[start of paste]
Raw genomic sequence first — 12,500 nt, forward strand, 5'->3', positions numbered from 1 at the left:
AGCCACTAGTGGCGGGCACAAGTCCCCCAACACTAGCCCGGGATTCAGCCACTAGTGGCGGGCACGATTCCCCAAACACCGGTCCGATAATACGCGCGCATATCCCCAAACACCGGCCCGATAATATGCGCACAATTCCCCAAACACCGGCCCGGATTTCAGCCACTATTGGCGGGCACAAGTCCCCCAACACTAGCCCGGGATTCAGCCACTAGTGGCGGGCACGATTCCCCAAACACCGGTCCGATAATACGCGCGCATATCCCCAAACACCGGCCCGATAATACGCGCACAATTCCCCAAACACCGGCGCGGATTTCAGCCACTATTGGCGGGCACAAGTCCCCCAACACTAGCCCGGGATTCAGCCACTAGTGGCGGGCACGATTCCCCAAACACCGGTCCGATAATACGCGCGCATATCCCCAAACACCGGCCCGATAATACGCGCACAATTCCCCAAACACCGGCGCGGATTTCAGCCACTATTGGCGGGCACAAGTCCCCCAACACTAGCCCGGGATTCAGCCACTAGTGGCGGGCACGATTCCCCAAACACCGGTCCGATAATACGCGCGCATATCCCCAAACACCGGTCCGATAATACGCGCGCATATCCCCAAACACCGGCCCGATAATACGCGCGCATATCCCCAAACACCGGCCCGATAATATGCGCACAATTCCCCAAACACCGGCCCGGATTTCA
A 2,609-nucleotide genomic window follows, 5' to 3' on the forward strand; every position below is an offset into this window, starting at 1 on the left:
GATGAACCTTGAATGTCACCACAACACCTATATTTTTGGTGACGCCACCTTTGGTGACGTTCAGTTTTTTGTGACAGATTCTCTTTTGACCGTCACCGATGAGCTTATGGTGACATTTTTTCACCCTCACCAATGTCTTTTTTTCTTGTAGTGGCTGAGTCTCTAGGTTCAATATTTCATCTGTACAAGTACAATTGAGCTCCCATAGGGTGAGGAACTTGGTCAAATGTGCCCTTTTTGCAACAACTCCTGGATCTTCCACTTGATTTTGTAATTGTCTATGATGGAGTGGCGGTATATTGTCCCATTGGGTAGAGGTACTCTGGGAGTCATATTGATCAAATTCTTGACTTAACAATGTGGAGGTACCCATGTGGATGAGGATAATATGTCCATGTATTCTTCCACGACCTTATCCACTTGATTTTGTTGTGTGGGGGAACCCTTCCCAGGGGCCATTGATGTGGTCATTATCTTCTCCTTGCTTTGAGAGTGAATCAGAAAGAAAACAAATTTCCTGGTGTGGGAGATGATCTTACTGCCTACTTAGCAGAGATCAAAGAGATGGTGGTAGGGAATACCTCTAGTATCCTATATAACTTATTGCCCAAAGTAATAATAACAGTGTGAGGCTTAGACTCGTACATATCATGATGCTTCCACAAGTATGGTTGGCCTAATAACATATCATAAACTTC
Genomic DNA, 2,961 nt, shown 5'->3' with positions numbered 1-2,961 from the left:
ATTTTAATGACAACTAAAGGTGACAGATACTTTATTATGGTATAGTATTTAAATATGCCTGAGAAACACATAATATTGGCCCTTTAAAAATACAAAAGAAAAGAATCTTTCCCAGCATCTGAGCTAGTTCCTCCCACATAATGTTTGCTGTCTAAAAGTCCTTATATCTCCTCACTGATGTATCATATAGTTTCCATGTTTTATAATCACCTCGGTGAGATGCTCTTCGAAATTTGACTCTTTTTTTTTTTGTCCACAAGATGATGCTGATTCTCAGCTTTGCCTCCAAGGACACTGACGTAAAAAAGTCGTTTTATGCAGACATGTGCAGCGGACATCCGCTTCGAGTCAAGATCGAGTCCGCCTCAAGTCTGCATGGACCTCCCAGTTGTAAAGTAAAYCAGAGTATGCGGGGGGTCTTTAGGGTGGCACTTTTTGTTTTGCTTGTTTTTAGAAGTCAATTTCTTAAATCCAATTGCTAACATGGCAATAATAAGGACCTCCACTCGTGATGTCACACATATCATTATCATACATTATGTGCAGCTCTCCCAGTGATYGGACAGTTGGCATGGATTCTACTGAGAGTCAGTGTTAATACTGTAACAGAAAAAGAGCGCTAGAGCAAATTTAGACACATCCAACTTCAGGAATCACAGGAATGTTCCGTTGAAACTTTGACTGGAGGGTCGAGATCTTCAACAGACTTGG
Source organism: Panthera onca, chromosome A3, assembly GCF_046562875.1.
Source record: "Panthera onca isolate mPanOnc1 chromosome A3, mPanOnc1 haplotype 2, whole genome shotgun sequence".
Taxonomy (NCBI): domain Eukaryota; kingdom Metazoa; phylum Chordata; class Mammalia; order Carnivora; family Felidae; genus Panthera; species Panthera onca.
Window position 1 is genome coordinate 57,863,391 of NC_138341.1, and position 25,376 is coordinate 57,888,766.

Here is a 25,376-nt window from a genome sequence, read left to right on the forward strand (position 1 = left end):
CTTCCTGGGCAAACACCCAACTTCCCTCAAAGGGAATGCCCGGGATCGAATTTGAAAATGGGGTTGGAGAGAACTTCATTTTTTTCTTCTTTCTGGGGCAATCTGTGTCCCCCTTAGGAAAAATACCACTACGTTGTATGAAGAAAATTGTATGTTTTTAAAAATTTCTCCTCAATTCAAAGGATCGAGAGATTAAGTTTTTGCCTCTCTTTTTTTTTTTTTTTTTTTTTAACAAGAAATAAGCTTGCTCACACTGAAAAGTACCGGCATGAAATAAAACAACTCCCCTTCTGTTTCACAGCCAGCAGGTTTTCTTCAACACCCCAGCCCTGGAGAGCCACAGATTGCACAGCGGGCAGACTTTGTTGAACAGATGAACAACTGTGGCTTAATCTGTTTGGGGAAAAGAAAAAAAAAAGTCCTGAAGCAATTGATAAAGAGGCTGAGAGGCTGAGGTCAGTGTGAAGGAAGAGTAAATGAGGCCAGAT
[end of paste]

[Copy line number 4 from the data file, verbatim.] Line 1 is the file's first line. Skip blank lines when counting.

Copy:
GATGAACCTTGAATGTCACCACAACACCTATATTTTTGGTGACGCCACCTTTGGTGACGTTCAGTTTTTTGTGACAGATTCTCTTTTGACCGTCACCGATGAGCTTATGGTGACATTTTTTCACCCTCACCAATGTCTTTTTTTCTTGTAGTGGCTGAGTCTCTAGGTTCAATATTTCATCTGTACAAGTACAATTGAGCTCCCATAGGGTGAGGAACTTGGTCAAATGTGCCCTTTTTGCAACAACTCCTGGATCTTCCACTTGATTTTGTAATTGTCTATGATGGAGTGGCGGTATATTGTCCCATTGGGTAGAGGTACTCTGGGAGTCATATTGATCAAATTCTTGACTTAACAATGTGGAGGTACCCATGTGGATGAGGATAATATGTCCATGTATTCTTCCACGACCTTATCCACTTGATTTTGTTGTGTGGGGGAACCCTTCCCAGGGGCCATTGATGTGGTCATTATCTTCTCCTTGCTTTGAGAGTGAATCAGAAAGAAAACAAATTTCCTGGTGTGGGAGATGATCTTACTGCCTACTTAGCAGAGATCAAAGAGATGGTGGTAGGGAATACCTCTAGTATCCTATATAACTTATTGCCCAAAGTAATAATAACAGTGTGAGGCTTAGACTCGTACATATCATGATGCTTCCACAAGTATGGTTGGCCTAATAACATATCATAAACTTC